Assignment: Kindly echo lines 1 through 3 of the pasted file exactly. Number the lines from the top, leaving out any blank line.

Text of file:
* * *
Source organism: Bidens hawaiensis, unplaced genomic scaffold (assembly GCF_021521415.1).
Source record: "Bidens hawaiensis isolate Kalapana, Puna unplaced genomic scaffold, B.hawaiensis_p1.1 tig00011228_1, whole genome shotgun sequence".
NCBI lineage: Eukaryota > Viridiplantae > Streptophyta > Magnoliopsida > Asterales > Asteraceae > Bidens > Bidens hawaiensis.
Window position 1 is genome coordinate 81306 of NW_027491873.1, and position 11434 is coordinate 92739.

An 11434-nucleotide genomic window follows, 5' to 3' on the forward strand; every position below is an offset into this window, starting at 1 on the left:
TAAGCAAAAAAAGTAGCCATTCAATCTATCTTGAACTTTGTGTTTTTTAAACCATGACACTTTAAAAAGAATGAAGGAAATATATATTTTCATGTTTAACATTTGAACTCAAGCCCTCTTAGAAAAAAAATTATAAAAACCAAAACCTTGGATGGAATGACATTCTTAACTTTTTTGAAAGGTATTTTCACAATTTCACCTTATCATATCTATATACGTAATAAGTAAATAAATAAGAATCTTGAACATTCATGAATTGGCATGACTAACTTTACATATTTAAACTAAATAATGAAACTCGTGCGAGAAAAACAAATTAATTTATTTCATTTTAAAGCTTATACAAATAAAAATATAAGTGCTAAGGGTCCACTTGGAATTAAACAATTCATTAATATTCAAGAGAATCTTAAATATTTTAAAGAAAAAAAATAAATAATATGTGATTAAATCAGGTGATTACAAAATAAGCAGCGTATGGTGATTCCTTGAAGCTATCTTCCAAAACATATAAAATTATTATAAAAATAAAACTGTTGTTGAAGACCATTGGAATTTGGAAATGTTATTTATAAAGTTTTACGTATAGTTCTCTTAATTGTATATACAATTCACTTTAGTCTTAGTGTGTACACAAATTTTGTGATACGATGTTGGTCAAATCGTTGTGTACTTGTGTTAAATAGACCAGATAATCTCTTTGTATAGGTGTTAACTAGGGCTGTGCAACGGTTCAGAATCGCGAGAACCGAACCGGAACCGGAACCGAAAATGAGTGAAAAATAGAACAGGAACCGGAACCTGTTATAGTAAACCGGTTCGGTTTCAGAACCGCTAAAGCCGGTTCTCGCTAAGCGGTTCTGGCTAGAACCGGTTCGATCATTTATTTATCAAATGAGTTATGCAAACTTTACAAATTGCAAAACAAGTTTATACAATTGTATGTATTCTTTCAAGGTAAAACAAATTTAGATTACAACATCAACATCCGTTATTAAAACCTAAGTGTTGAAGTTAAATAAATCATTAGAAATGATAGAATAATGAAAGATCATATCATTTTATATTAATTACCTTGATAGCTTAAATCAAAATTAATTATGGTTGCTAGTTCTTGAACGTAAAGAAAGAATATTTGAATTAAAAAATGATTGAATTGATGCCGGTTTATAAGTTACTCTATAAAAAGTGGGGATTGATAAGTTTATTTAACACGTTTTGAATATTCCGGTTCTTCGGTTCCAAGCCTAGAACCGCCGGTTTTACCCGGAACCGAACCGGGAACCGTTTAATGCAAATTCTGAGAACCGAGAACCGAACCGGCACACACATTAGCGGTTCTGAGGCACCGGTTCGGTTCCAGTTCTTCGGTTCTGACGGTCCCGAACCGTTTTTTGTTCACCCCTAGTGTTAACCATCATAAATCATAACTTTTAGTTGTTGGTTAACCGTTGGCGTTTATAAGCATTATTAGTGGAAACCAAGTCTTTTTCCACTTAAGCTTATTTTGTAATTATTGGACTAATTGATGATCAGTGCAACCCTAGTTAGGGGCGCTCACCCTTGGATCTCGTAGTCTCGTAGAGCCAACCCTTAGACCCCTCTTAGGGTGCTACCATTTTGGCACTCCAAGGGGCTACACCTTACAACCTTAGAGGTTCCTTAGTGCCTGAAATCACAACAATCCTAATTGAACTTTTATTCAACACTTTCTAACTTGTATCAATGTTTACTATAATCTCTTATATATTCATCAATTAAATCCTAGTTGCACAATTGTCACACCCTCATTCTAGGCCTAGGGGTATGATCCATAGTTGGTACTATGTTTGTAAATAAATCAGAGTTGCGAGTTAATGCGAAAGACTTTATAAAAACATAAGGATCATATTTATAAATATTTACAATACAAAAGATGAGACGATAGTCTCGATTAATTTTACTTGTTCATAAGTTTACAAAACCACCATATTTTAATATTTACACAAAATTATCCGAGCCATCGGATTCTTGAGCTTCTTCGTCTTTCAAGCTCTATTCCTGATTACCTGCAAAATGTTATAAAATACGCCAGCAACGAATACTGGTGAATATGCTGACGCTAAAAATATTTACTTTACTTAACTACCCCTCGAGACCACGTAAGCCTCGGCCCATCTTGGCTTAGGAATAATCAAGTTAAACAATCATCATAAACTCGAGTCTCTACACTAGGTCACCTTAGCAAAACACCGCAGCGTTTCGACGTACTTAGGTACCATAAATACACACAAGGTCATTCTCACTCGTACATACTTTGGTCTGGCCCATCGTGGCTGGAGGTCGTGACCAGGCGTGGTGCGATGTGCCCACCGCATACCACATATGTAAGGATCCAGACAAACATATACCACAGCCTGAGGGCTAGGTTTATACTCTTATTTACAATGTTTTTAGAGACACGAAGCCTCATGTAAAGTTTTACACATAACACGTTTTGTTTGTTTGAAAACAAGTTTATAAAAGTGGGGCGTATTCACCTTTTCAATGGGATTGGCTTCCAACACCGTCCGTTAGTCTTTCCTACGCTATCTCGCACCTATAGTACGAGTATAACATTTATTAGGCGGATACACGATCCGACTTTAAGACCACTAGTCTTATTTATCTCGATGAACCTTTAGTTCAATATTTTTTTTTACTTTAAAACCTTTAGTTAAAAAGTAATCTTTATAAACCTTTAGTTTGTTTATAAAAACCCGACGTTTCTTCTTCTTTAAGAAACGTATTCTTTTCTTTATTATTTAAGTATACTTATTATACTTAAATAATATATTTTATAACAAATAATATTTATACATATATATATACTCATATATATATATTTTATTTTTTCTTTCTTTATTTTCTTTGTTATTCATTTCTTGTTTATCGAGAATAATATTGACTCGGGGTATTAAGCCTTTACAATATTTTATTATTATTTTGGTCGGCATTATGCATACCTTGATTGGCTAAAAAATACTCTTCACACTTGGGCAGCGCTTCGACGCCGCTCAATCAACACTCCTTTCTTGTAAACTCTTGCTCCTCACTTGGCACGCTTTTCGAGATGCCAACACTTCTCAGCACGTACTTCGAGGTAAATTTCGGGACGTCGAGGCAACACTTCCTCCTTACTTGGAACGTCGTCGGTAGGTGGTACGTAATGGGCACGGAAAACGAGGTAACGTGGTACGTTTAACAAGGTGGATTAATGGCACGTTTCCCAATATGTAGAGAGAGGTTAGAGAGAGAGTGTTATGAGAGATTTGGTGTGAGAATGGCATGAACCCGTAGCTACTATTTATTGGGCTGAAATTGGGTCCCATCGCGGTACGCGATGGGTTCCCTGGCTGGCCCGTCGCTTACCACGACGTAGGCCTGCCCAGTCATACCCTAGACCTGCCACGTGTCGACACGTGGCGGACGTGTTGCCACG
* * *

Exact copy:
Source organism: Bidens hawaiensis, unplaced genomic scaffold (assembly GCF_021521415.1).
Source record: "Bidens hawaiensis isolate Kalapana, Puna unplaced genomic scaffold, B.hawaiensis_p1.1 tig00011228_1, whole genome shotgun sequence".
NCBI lineage: Eukaryota > Viridiplantae > Streptophyta > Magnoliopsida > Asterales > Asteraceae > Bidens > Bidens hawaiensis.